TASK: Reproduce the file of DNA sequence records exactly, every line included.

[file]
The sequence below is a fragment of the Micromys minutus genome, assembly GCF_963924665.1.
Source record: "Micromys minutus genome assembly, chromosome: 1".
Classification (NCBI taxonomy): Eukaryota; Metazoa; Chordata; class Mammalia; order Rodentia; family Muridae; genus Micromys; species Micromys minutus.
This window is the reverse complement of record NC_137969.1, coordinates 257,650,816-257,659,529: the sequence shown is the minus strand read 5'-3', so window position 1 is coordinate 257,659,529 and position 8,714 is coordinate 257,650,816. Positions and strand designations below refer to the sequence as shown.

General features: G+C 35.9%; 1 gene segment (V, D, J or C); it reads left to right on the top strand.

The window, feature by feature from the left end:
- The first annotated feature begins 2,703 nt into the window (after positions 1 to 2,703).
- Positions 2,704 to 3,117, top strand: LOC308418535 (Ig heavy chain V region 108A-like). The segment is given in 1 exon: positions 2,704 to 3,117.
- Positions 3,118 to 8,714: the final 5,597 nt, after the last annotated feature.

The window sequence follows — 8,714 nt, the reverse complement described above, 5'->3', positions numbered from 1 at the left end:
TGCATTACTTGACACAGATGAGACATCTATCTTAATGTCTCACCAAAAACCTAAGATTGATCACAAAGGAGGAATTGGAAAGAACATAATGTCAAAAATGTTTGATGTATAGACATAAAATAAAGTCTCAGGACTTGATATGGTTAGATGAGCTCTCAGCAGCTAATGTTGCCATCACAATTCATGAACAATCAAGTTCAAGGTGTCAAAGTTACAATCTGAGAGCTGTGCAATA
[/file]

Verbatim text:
The sequence below is a fragment of the Micromys minutus genome, assembly GCF_963924665.1.
Source record: "Micromys minutus genome assembly, chromosome: 1".
Classification (NCBI taxonomy): Eukaryota; Metazoa; Chordata; class Mammalia; order Rodentia; family Muridae; genus Micromys; species Micromys minutus.
This window is the reverse complement of record NC_137969.1, coordinates 257,650,816-257,659,529: the sequence shown is the minus strand read 5'-3', so window position 1 is coordinate 257,659,529 and position 8,714 is coordinate 257,650,816. Positions and strand designations below refer to the sequence as shown.

General features: G+C 35.9%; 1 gene segment (V, D, J or C); it reads left to right on the top strand.

The window, feature by feature from the left end:
- The first annotated feature begins 2,703 nt into the window (after positions 1 to 2,703).
- Positions 2,704 to 3,117, top strand: LOC308418535 (Ig heavy chain V region 108A-like). The segment is given in 1 exon: positions 2,704 to 3,117.
- Positions 3,118 to 8,714: the final 5,597 nt, after the last annotated feature.

The window sequence follows — 8,714 nt, the reverse complement described above, 5'->3', positions numbered from 1 at the left end:
TGCATTACTTGACACAGATGAGACATCTATCTTAATGTCTCACCAAAAACCTAAGATTGATCACAAAGGAGGAATTGGAAAGAACATAATGTCAAAAATGTTTGATGTATAGACATAAAATAAAGTCTCAGGACTTGATATGGTTAGATGAGCTCTCAGCAGCTAATGTTGCCATCACAATTCATGAACAATCAAGTTCAAGGTGTCAAAGTTACAATCTGAGAGCTGTGCAATA